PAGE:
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Academic Service Learning: Extending CSD Student Development Beyond the Classroom . Mona R. Griffer, Ed.D., CCC-SLP, BRCLS Department of Communication Sciences & Disorders E-mail: [email protected] Ann M. Jablonski, Ph.D. Department of Education E-mail: [email protected]

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Academic Service Learning: Extending CSD Student Development Beyond the Classroom

Mona R. Griffer, Ed.D., CCC-SLP, BRCLS

Department of Communication Sciences & Disorders

E-mail: [email protected]

Ann M. Jablonski, Ph.D.Department of Education

E-mail: [email protected]

Marywood University

Scranton, PA


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Overview

  • Definition of academic service-learning (ASL)

  • Components of an ASL program

  • Faculty challenges & suggested solutions

  • Benefits of ASL

  • Examples of ASL experiences for CSD students


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Marywood University’s Definition of ASL

Faculty, professional staff, administrators, and student members of

Marywood University’s ASL Committee (2005) offer the following

definition:

Academic service learning is a structured educational experience integrated into the curriculum that includes the following objectives:

  • Meets an identified domestic or international community need;

  • Provides a reciprocal method by which students and community benefit;

  • Fosters personal development, civic duty, and social responsibility;

  • Applies newly acquired knowledge to real life service experiences;

  • Provides structured time for students to critically reflect on the educational experience(s); and

  • Reflects the Marywood University Mission Statement and embodies the curricular purpose of “Living Responsibly in an Interdependent World.”


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Components of ASL Programs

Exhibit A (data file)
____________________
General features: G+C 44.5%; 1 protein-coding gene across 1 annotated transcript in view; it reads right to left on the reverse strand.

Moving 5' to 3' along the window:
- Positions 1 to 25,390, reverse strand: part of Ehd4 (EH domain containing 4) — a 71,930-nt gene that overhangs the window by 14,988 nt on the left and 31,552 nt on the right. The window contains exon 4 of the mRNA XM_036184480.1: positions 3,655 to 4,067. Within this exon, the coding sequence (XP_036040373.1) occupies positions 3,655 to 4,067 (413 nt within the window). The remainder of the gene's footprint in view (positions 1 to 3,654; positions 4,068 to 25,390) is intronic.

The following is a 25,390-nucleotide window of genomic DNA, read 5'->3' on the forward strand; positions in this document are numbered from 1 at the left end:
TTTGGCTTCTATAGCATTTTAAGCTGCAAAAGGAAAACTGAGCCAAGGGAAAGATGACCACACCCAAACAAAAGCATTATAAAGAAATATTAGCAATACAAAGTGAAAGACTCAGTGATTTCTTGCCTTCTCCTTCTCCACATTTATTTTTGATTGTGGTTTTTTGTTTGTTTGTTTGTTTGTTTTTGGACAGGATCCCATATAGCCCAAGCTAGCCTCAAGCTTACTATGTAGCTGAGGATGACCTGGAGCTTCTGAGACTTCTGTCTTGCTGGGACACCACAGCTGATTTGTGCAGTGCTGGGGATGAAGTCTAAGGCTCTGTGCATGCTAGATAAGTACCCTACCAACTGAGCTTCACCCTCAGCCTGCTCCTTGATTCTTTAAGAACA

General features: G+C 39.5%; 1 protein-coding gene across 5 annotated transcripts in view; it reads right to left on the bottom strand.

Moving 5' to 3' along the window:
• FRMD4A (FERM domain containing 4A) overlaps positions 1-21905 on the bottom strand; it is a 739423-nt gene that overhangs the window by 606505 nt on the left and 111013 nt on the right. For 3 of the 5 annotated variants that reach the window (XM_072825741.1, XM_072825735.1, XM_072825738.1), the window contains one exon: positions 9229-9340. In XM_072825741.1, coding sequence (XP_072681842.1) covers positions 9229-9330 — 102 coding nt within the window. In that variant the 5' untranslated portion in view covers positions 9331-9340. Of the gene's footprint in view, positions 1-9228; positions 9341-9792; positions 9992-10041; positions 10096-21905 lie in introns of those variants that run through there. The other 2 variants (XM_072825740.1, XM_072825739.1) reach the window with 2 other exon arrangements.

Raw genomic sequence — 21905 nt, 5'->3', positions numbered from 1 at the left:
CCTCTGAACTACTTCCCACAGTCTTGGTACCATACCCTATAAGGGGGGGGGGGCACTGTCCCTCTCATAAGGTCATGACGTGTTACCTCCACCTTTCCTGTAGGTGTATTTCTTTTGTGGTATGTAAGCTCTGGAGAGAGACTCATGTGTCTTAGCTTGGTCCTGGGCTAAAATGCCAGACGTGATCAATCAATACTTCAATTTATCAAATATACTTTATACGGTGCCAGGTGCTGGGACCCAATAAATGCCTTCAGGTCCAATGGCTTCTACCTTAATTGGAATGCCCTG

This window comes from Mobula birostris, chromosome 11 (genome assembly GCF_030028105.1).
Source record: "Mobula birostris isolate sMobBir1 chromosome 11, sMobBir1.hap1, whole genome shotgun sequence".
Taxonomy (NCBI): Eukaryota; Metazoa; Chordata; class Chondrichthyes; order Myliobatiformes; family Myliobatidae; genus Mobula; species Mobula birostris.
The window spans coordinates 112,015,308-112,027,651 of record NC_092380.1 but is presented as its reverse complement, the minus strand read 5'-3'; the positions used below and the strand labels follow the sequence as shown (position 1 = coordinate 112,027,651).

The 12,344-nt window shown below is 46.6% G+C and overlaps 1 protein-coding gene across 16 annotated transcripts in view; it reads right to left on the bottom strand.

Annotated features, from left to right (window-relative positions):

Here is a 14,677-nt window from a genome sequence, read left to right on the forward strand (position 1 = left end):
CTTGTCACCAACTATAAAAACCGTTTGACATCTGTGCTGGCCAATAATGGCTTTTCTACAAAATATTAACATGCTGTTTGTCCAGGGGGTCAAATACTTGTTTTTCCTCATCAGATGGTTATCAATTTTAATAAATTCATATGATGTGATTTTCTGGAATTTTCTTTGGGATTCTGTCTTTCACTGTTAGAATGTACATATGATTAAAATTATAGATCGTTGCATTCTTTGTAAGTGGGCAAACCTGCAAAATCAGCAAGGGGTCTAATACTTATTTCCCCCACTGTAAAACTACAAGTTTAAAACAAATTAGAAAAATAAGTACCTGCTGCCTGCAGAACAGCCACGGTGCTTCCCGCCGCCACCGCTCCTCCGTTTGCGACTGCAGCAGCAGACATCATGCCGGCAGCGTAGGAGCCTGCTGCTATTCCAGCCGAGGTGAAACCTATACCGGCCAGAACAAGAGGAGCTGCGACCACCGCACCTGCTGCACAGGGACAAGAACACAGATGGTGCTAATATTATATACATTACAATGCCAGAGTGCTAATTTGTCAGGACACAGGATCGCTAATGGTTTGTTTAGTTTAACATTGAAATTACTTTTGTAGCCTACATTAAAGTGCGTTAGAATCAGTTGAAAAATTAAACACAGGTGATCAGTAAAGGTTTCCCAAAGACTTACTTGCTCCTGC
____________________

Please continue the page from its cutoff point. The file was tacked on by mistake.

Fundamental components of well-designed ASL

programs/experiences incorporate the following:

  • academic rigor, reflection, and evaluation;

  • active faculty roles and responsibilities;

  • the selection of appropriate community partners; and

  • the assurance that these partners have a voice that is respected and valued (Mintz & Hesser, 1996).


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Challenges for Faculty

  • Linking the service component directly to course curriculum

  • Finding appropriate community partners

  • Determining reciprocal benefits

  • Balancing traditional pedagogies with experiential learning that includes opportunities for reflection

  • Appropriate assessment and evaluation of student learning including:

    knowledge of content

    service contribution

    depth of reflection

  • Time commitment


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Suggested Solutions

Challenge: Linking the service component directly to course curriculum

Solution: The Service-Learning Quadrant

Source: Erickson, J. A. & Anderson, J. B. (eds.) (1997). Learning with the community: Concepts and models for service-learning in teacher education. Washington, DC: American Association for Higher Education


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Suggested Solutions

Challenges: Finding appropriate community partners &

Determining reciprocal benefits

Solutions:

  • Advocate for a Coordinator of ASL on your campus

    • Reduced course load for faculty member

    • Professional staff position

  • Establish a ASL committee comprised of representative constituents (e.g., faculty from various disciplines, an academic dean, dean of students, UG & GRAD students, professional staff from collegiate volunteers office)

  • Know your community (i.e., history, culture, demographics, potential agencies/organizations)